ENVIRONMENTAL ENGINEERING AND HYDROLOGY - 2020/1
Module code: ENG3177
In light of the Covid-19 pandemic, and in a departure from previous academic years and previously published information, the University has had to change the delivery (and in some cases the content) of its programmes, together with certain University services and facilities for the academic year 2020/21.
These changes include the implementation of a hybrid teaching approach during 2020/21. Detailed information on all changes is available at: https://www.surrey.ac.uk/coronavirus/course-changes. This webpage sets out information relating to general University changes, and will also direct you to consider additional specific information relating to your chosen programme.
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This module is one of the core subjects (Environmental Engineering) and consists of two essential components which are fundamental to practicing civil engineers – understanding of engineering hydrology and how water and wastewater are treated. The relationship of hydrology to climate change and hence the need for environmental sustainability is implicit in this module and also explicitly explained as the module progresses. The primary JBM threads for this module include: Design, Sustainability and Health and Safety Risk Management; and this module covers Professionalism and Ethics as contributory thread.
The lectures provide an explanation of the processes by which water affects civil engineering design, and how the effects of excessive and polluted water are dealt with via engineering means. A catchment-based approach is taken in the “Engineering Hydrology” section, where the hydrological cycle is examined, and the processes of reservoir and river flow are covered in detailed. In the “Water Treatment” section, treatment methods for drinking water and wastewater are covered in a comprehensive manner to ensure that students have a fundamental, yet good understanding of the processes they have to design and manage as a civil engineer working in (or for) water treatment works.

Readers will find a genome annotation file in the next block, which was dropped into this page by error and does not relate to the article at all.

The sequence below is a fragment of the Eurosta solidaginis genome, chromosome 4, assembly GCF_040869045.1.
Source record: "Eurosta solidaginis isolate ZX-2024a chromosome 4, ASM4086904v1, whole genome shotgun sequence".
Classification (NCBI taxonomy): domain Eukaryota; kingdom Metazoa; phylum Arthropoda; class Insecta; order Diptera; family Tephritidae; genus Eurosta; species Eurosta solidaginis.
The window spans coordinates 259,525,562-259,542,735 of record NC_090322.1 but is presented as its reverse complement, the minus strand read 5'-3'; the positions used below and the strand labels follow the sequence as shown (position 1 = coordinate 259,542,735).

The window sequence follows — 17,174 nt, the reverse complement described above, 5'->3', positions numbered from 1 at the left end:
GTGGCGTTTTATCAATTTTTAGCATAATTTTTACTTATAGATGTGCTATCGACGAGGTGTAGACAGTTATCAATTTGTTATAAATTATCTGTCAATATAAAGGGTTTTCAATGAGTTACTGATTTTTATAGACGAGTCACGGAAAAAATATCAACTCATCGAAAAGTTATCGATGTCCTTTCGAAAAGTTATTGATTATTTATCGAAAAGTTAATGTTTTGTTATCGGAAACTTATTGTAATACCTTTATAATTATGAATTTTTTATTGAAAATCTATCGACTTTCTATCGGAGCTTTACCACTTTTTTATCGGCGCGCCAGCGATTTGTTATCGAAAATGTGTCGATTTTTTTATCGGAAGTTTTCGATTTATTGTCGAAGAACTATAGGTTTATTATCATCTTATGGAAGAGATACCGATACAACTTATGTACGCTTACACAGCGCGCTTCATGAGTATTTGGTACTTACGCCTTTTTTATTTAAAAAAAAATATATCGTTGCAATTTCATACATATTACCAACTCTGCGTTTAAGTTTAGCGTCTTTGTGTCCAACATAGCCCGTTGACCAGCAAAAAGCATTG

Civil and Environmental Engineering
SAROJ Devendra (Civl Env Eng)
Number of Credits: 15
ECTS Credits: 7.5
Framework: FHEQ Level 6
JACs code: H220
Module cap (Maximum number of students): N/A
Prerequisites / Co-requisites
- Hydrological cycle
- Impact of urbanization
- Unit hydrograph methods
- Hydrological routing – reservoir and river routing
- Fundamentals of hydraulic routing in rivers
- Integrated preliminary, primary and secondary treatment processes
- Slow sand filters, sedimentation, Flocculation/Coagulation, other physio-chemical water treatment
- Chemical Precipitation, disinfection, softening
- Sewerage design, construction and maintenance
|Assessment type||Unit of assessment||Weighting|
|Examination||EXAMINATION (2 HOURS)||70|
The assessment strategy is designed to provide students with the opportunity to demonstrate:
- Knowledge and understanding of the basic principles of rainfall-runoff transformation, runoff routing, basic water treatment processes and design (LO’s 1 to 6) is through a 2 hour closed book examination.
- Interpretation of raw data collected from the field and how these data can be used to aid engineering design is through formal assessment of coursework and examination (LO’s 1, 2, 5, 6 and 7).
Thus, the summative assessment for this module consists of:
- Examination [Learning outcomes assessed 1 - 7] (2 hours, 70%)
- Coursework consisting of two sections (i) Engineering Hydrology coursework [Learning outcomes assessed 1, 2 and 7]; and (ii) Drinking Water Treatment Plant Design coursework [Learning outcomes assessed 3 - 7] (44 hours, 30%)
Formative assessment and feedback
- Formative assessment will be through tutorials and discussion sessions. Students will have chance to ask questions related to past examination questions, coursework and also to clarify examples given in lectures.
- Students will receive written feedback on the coursework assignments. They can also clarify any feedback during the walk-in sessions.
- Develop an appreciation of how environmental factors (such as natural water cycle and pollutants in water) is considered in civil engineering designs, and how environmental engineering intersects civil engineering in practice.